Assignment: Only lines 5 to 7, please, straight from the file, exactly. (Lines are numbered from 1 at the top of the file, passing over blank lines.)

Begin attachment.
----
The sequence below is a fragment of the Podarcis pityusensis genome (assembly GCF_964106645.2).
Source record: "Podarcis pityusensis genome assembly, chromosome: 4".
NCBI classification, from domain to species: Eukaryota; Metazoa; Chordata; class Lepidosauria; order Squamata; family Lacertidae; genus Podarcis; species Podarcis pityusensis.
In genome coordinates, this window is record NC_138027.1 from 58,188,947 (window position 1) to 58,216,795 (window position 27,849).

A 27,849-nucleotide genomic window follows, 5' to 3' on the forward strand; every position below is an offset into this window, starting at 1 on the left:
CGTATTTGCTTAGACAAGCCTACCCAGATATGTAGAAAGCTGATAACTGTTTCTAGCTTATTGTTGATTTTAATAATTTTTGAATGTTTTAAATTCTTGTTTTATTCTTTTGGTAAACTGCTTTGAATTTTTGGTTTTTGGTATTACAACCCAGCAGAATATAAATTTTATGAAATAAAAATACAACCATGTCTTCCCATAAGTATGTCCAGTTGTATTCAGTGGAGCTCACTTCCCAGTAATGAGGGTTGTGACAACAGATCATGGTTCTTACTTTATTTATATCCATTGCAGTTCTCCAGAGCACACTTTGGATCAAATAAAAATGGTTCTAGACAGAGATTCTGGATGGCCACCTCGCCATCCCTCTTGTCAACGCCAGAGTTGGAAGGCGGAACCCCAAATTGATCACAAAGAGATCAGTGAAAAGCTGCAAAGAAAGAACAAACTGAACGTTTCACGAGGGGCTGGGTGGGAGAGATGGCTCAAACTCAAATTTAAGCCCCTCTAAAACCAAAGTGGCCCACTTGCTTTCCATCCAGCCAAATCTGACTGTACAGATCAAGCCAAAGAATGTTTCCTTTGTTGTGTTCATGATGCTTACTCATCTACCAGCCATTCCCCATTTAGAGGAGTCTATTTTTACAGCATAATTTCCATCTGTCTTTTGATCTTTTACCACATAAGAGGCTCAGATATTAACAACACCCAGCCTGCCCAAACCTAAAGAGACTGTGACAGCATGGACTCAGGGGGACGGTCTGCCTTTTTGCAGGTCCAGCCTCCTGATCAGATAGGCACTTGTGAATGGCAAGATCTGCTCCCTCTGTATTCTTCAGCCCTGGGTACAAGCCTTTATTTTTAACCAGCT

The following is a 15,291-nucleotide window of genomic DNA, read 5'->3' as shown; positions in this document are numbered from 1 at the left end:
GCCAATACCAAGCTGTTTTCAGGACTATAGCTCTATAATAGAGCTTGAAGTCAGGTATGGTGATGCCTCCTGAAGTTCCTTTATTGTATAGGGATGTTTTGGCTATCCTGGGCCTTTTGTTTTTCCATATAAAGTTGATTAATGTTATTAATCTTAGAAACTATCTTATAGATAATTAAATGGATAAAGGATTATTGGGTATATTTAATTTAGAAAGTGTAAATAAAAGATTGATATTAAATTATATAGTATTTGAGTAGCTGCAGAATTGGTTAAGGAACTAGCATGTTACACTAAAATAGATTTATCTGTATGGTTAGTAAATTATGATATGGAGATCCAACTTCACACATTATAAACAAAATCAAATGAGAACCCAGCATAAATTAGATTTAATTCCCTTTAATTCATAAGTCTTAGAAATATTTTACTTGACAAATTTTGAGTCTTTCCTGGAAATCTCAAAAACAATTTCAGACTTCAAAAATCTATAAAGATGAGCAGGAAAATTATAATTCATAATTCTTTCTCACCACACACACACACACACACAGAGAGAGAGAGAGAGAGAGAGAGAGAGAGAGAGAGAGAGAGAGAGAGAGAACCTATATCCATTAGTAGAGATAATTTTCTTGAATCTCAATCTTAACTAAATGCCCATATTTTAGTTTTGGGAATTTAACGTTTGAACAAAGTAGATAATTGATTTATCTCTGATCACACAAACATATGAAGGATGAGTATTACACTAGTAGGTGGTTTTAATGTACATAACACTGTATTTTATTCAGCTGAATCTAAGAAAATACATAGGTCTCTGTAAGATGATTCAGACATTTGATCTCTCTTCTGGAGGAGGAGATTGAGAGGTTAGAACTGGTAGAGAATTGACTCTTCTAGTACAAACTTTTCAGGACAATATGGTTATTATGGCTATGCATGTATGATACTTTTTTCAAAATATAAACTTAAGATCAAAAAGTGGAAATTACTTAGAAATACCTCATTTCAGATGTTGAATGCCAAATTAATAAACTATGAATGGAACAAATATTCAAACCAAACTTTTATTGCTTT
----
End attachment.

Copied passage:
A 27,849-nucleotide genomic window follows, 5' to 3' on the forward strand; every position below is an offset into this window, starting at 1 on the left:
CGTATTTGCTTAGACAAGCCTACCCAGATATGTAGAAAGCTGATAACTGTTTCTAGCTTATTGTTGATTTTAATAATTTTTGAATGTTTTAAATTCTTGTTTTATTCTTTTGGTAAACTGCTTTGAATTTTTGGTTTTTGGTATTACAACCCAGCAGAATATAAATTTTATGAAATAAAAATACAACCATGTCTTCCCATAAGTATGTCCAGTTGTATTCAGTGGAGCTCACTTCCCAGTAATGAGGGTTGTGACAACAGATCATGGTTCTTACTTTATTTATATCCATTGCAGTTCTCCAGAGCACACTTTGGATCAAATAAAAATGGTTCTAGACAGAGATTCTGGATGGCCACCTCGCCATCCCTCTTGTCAACGCCAGAGTTGGAAGGCGGAACCCCAAATTGATCACAAAGAGATCAGTGAAAAGCTGCAAAGAAAGAACAAACTGAACGTTTCACGAGGGGCTGGGTGGGAGAGATGGCTCAAACTCAAATTTAAGCCCCTCTAAAACCAAAGTGGCCCACTTGCTTTCCATCCAGCCAAATCTGACTGTACAGATCAAGCCAAAGAATGTTTCCTTTGTTGTGTTCATGATGCTTACTCATCTACCAGCCATTCCCCATTTAGAGGAGTCTATTTTTACAGCATAATTTCCATCTGTCTTTTGATCTTTTACCACATAAGAGGCTCAGATATTAACAACACCCAGCCTGCCCAAACCTAAAGAGACTGTGACAGCATGGACTCAGGGGGACGGTCTGCCTTTTTGCAGGTCCAGCCTCCTGATCAGATAGGCACTTGTGAATGGCAAGATCTGCTCCCTCTGTATTCTTCAGCCCTGGGTACAAGCCTTTATTTTTAACCAGCT

The following is a 15,291-nucleotide window of genomic DNA, read 5'->3' as shown; positions in this document are numbered from 1 at the left end: